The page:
Hypocrisy, Oxymorons, and the Wiki-That-Must-Not-Be-Named (That I Proceed to Name within the First Sentence)

I have previously promised myself not to overreact nor pay too much attention to that humongous barrel of tripe that is Conservapedia. And yet I still read it quite regularly- or, more specifically, I read their "In the News" column, which is basically an incessant hail of snide comments linking to pseudo-journalistic outside sources or, very rarely, actual news sources. The commentary that the "news" is stated through, however, simply oozes stupidity - stupidity that frequently ranks statements among the most appallingly idiotic that I have ever seen in my life - but enough about that site.

There are already a number of quality sites and courageous persons of the internet who spend much more of their time than I do to challenge and make known the abomination that is Conservapedia. See here and here, for example, as well as here, to see the regular challenges the site's "News" column faces from people such as myself (under username Rockthecasbah).

(Image: Yeah right.)

Now I bring up this monster of a sub-pseudo-encyclopdic site only because of a recent item on the news column linking to an article entitled "Why Dogs, Not Liberals, Are Man's Best Friend." Its opening sentence is "Some people are convinced that a compassionate conservative is an oxymoron." I immediately added that to my list of oxymorons I have been accumulating for a few weeks. The other phrases on the list are as follows:
  • military intelligence
  • enlightened self-interest
  • Don Young's appeal
  • good money
All of them I picked up in various ways over the last few weeks when people said them not intending them as oxymorons, but of course they are. Anyways, in the grand tradition of my old posts, I have proceeded to address the subjects of the title in reverse order, so now I get down to hypocrisy.

(Image: ironic that Atlas has got to be the most altruistic guy ever...)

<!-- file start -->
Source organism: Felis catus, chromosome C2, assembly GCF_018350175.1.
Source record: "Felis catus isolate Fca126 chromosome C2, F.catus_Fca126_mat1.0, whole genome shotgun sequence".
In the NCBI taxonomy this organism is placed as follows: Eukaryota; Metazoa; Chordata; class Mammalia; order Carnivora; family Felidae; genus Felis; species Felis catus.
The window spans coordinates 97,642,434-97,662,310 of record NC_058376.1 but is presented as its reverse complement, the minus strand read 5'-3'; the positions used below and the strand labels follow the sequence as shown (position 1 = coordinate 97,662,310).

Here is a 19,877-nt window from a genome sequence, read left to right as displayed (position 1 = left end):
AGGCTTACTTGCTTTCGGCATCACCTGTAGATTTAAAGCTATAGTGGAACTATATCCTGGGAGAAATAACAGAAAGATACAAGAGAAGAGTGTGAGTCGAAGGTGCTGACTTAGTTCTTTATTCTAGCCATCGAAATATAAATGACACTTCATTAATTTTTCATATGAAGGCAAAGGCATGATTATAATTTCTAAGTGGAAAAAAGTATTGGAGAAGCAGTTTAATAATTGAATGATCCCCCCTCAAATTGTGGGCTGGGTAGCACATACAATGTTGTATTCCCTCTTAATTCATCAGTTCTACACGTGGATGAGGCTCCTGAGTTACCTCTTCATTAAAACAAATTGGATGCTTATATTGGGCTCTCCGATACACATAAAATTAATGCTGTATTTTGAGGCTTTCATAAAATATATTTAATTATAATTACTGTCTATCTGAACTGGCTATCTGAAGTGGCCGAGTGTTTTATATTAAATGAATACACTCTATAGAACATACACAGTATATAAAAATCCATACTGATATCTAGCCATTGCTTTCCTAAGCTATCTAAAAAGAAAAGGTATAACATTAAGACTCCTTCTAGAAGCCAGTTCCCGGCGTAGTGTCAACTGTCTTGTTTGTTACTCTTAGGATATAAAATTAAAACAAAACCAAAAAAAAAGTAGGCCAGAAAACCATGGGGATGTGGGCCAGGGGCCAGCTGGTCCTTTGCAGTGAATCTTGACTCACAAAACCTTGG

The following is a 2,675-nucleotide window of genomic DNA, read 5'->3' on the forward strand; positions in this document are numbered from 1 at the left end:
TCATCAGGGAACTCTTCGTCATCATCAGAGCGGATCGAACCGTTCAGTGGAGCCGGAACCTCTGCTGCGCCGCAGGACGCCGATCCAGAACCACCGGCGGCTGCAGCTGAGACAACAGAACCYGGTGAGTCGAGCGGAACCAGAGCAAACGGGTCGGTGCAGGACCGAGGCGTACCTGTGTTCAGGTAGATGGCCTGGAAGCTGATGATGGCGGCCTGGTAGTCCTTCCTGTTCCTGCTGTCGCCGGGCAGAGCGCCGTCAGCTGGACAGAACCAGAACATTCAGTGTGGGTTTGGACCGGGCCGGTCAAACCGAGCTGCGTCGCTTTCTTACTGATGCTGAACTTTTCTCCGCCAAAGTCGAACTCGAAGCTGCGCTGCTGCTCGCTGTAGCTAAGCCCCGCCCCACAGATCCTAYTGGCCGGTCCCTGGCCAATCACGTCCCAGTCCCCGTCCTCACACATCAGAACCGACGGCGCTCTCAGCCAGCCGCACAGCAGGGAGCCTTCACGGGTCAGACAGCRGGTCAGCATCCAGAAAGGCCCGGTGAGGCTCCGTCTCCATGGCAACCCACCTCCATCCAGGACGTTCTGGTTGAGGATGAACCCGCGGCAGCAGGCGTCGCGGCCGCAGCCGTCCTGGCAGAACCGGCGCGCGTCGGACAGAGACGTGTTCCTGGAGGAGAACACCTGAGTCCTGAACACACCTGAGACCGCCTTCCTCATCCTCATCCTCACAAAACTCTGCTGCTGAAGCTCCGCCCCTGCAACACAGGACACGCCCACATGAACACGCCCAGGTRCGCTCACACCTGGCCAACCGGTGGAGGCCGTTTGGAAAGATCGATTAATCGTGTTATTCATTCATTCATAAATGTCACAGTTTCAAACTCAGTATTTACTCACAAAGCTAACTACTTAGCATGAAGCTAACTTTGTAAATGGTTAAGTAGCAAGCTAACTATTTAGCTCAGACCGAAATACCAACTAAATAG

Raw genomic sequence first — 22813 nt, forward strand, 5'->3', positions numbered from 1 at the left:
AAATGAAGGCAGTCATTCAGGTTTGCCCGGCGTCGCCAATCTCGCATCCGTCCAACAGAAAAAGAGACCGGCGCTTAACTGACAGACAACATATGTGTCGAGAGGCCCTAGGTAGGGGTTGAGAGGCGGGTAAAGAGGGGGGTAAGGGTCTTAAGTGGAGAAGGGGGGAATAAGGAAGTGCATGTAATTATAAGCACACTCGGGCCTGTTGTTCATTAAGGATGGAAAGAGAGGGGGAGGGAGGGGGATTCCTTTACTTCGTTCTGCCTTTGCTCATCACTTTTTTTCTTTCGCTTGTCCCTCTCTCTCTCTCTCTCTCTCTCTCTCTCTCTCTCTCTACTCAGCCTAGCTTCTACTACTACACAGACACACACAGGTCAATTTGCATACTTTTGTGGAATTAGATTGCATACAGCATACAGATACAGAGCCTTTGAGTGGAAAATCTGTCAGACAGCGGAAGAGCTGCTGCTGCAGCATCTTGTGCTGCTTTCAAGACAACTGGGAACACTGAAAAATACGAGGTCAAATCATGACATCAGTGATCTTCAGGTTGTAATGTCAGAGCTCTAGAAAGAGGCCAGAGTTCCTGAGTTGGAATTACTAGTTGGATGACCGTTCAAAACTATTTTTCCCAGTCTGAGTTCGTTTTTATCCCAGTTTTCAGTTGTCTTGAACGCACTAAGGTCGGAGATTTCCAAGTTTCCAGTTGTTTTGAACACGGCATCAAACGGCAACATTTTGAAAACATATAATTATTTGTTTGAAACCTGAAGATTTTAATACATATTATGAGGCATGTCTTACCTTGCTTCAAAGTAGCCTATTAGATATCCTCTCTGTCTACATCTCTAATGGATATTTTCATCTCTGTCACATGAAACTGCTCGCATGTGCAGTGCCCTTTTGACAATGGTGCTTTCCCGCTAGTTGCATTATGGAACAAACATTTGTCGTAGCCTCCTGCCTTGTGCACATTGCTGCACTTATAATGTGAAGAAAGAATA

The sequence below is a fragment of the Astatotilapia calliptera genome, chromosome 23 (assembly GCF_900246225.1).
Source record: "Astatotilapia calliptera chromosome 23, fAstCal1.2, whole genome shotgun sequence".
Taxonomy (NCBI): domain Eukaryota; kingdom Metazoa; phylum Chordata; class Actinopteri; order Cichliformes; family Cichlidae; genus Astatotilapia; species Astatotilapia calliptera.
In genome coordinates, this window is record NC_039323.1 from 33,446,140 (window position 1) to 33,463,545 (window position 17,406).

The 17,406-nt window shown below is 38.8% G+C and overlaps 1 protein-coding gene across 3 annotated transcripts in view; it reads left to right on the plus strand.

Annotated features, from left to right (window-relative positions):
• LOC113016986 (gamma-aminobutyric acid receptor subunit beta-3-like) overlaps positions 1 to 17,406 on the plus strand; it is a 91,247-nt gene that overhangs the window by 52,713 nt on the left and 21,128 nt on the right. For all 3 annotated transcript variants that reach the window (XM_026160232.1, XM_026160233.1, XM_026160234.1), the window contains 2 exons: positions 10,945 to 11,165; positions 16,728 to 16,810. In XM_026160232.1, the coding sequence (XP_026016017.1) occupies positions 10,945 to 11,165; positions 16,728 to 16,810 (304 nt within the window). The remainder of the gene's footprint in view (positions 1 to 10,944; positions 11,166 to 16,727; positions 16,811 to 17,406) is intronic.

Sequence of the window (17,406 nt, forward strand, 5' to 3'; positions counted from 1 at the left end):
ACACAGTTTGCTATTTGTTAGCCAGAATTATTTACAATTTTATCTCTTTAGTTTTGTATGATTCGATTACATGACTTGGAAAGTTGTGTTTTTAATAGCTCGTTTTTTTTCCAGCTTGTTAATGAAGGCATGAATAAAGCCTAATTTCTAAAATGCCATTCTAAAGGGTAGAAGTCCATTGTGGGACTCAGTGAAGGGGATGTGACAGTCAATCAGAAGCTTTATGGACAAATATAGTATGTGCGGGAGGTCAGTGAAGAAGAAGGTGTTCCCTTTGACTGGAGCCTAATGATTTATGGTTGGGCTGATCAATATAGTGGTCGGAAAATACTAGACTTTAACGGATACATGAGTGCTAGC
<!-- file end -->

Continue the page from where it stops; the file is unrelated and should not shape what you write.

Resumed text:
The thesis of Mr. Prelutsky's article (ironic that such a misguided writer has the same last name as a beloved children's poet) seems to be "My only problem with liberals is that they're hypocrites and they can't help lying." This was very interesting to me and, I think, worth responding to. It's a very simple statement indeed, and I'm glad these are the only problems Mr. Prelutsky has with liberals, because they are clearly not problems. Firstly, I will clarify that addressing both the hypocrisy and lying follows the same line of thought in my mind, but I will here specifically address hypocrisy. Now, a major point:

We are all hypocrites.

At least, that's what I would have said some time ago, but now that I think about it, that may not be true. I am certainly a hypocrite and I think the vast majority of people are too, in one way or another. Hypocrisy is, in the common sense, not practicing what you preach. And yes, I do preach; I preach for change and saving the world and helping the poor and countless other "liberal" things, all while sitting comfortably in my big rich house and doing little to help the world - yet. (I plan to change that.) But all the same I am a hypocrite, and I'm sure you are too.